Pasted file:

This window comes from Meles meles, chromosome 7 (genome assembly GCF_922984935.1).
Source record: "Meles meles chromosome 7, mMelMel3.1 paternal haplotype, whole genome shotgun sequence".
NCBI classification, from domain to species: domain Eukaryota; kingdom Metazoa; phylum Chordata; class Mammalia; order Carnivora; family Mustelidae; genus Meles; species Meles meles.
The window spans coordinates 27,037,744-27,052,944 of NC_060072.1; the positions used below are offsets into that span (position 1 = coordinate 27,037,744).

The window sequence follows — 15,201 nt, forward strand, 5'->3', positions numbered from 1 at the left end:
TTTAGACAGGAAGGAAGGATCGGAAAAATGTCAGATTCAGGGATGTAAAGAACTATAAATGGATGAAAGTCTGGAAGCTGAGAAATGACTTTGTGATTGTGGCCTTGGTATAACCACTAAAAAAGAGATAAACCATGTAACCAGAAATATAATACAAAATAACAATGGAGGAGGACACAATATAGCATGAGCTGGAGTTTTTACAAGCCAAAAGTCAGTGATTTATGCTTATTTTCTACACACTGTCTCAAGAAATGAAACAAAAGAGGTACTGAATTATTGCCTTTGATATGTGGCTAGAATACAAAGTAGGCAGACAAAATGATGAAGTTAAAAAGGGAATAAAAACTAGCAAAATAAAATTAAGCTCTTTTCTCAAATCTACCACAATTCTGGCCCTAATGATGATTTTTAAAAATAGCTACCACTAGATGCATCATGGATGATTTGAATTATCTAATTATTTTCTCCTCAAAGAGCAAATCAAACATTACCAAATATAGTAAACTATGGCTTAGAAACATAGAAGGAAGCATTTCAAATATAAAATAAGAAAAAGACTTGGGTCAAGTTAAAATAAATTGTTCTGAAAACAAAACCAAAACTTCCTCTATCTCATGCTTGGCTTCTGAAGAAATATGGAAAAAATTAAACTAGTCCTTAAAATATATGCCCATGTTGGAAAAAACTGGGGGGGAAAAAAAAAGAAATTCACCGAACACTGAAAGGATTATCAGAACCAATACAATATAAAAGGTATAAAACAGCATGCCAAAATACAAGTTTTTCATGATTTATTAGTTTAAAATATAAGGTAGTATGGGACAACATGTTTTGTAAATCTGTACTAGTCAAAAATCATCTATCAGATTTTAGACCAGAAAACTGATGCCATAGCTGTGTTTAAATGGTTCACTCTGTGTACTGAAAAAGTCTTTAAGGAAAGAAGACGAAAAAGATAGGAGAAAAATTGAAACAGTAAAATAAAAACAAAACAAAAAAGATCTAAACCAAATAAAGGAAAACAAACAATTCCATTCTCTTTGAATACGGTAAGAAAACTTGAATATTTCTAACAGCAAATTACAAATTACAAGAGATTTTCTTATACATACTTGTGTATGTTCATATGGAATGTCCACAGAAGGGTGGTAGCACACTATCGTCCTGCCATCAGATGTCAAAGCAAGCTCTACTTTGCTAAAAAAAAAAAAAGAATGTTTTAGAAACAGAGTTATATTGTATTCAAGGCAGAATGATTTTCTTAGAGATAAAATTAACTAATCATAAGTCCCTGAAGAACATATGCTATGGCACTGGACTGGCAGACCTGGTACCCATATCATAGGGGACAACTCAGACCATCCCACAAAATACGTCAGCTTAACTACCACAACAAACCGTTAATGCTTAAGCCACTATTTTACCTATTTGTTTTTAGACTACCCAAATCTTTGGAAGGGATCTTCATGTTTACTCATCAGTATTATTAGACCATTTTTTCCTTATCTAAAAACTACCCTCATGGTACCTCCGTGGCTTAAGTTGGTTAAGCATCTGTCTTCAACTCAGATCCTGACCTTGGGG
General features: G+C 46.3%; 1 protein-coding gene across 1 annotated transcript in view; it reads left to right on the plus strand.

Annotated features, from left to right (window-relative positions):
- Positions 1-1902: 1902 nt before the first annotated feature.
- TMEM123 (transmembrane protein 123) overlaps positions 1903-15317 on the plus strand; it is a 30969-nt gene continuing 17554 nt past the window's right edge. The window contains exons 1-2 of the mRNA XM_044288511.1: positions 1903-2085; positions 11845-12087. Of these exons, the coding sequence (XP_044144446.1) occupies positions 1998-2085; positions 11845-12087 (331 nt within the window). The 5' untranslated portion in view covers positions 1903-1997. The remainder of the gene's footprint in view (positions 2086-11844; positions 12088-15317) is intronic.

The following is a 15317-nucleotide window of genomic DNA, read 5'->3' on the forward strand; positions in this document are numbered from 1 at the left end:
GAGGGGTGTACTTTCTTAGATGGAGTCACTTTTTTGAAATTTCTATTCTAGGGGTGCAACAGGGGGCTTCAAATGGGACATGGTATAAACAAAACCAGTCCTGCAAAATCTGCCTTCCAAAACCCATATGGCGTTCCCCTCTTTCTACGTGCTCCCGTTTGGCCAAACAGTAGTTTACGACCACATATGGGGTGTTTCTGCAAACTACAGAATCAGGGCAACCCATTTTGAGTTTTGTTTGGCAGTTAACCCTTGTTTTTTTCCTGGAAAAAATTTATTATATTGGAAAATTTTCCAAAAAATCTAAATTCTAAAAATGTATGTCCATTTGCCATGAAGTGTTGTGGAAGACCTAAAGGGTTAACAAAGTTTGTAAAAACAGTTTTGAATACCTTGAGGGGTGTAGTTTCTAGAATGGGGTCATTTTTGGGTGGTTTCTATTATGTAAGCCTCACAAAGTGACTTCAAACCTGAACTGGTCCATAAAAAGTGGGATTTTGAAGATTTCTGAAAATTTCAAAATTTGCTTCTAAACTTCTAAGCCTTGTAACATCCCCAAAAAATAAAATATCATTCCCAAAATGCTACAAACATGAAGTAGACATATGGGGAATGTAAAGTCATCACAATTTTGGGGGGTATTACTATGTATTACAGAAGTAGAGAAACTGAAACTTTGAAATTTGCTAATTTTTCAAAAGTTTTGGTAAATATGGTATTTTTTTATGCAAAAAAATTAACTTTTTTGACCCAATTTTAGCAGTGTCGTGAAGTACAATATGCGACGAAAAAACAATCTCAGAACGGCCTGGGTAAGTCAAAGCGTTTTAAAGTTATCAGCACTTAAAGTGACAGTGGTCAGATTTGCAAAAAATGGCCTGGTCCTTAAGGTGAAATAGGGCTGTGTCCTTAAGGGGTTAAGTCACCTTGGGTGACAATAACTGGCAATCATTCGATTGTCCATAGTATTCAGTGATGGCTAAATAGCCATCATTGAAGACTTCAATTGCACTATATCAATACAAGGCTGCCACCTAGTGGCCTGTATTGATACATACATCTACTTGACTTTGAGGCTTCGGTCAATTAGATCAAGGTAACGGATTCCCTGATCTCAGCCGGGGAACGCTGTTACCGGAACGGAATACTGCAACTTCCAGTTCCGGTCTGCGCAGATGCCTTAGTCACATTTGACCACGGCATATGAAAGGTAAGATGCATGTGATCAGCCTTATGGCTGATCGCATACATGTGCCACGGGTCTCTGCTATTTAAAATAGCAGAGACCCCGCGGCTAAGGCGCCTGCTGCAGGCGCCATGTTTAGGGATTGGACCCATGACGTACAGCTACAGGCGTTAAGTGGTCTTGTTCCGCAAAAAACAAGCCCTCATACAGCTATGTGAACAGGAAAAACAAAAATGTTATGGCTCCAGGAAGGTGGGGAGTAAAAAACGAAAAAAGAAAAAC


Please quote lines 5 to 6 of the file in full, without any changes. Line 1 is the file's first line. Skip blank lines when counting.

The window sequence follows — 15,201 nt, forward strand, 5'->3', positions numbered from 1 at the left end:
TTTAGACAGGAAGGAAGGATCGGAAAAATGTCAGATTCAGGGATGTAAAGAACTATAAATGGATGAAAGTCTGGAAGCTGAGAAATGACTTTGTGATTGTGGCCTTGGTATAACCACTAAAAAAGAGATAAACCATGTAACCAGAAATATAATACAAAATAACAATGGAGGAGGACACAATATAGCATGAGCTGGAGTTTTTACAAGCCAAAAGTCAGTGATTTATGCTTATTTTCTACACACTGTCTCAAGAAATGAAACAAAAGAGGTACTGAATTATTGCCTTTGATATGTGGCTAGAATACAAAGTAGGCAGACAAAATGATGAAGTTAAAAAGGGAATAAAAACTAGCAAAATAAAATTAAGCTCTTTTCTCAAATCTACCACAATTCTGGCCCTAATGATGATTTTTAAAAATAGCTACCACTAGATGCATCATGGATGATTTGAATTATCTAATTATTTTCTCCTCAAAGAGCAAATCAAACATTACCAAATATAGTAAACTATGGCTTAGAAACATAGAAGGAAGCATTTCAAATATAAAATAAGAAAAAGACTTGGGTCAAGTTAAAATAAATTGTTCTGAAAACAAAACCAAAACTTCCTCTATCTCATGCTTGGCTTCTGAAGAAATATGGAAAAAATTAAACTAGTCCTTAAAATATATGCCCATGTTGGAAAAAACTGGGGGGGAAAAAAAAAGAAATTCACCGAACACTGAAAGGATTATCAGAACCAATACAATATAAAAGGTATAAAACAGCATGCCAAAATACAAGTTTTTCATGATTTATTAGTTTAAAATATAAGGTAGTATGGGACAACATGTTTTGTAAATCTGTACTAGTCAAAAATCATCTATCAGATTTTAGACCAGAAAACTGATGCCATAGCTGTGTTTAAATGGTTCACTCTGTGTACTGAAAAAGTCTTTAAGGAAAGAAGACGAAAAAGATAGGAGAAAAATTGAAACAGTAAAATAAAAACAAAACAAAAAAGATCTAAACCAAATAAAGGAAAACAAACAATTCCATTCTCTTTGAATACGGTAAGAAAACTTGAATATTTCTAACAGCAAATTACAAATTACAAGAGATTTTCTTATACATACTTGTGTATGTTCATATGGAATGTCCACAGAAGGGTGGTAGCACACTATCGTCCTGCCATCAGATGTCAAAGCAAGCTCTACTTTGCTAAAAAAAAAAAAAGAATGTTTTAGAAACAGAGTTATATTGTATTCAAGGCAGAATGATTTTCTTAGAGATAAAATTAACTAATCATAAGTCCCTGAAGAACATATGCTATGGCACTGGACTGGCAGACCTGGTACCCATATCATAGGGGACAACTCAGACCATCCCACAAAATACGTCAGCTTAACTACCACAACAAACCGTTAATGCTTAAGCCACTATTTTACCTATTTGTTTTTAGACTACCCAAATCTTTGGAAGGGATCTTCATGTTTACTCATCAGTATTATTAGACCATTTTTTCCTTATCTAAAAACTACCCTCATGGTACCTCCGTGGCTTAAGTTGGTTAAGCATCTGTCTTCAACTCAGATCCTGACCTTGGGG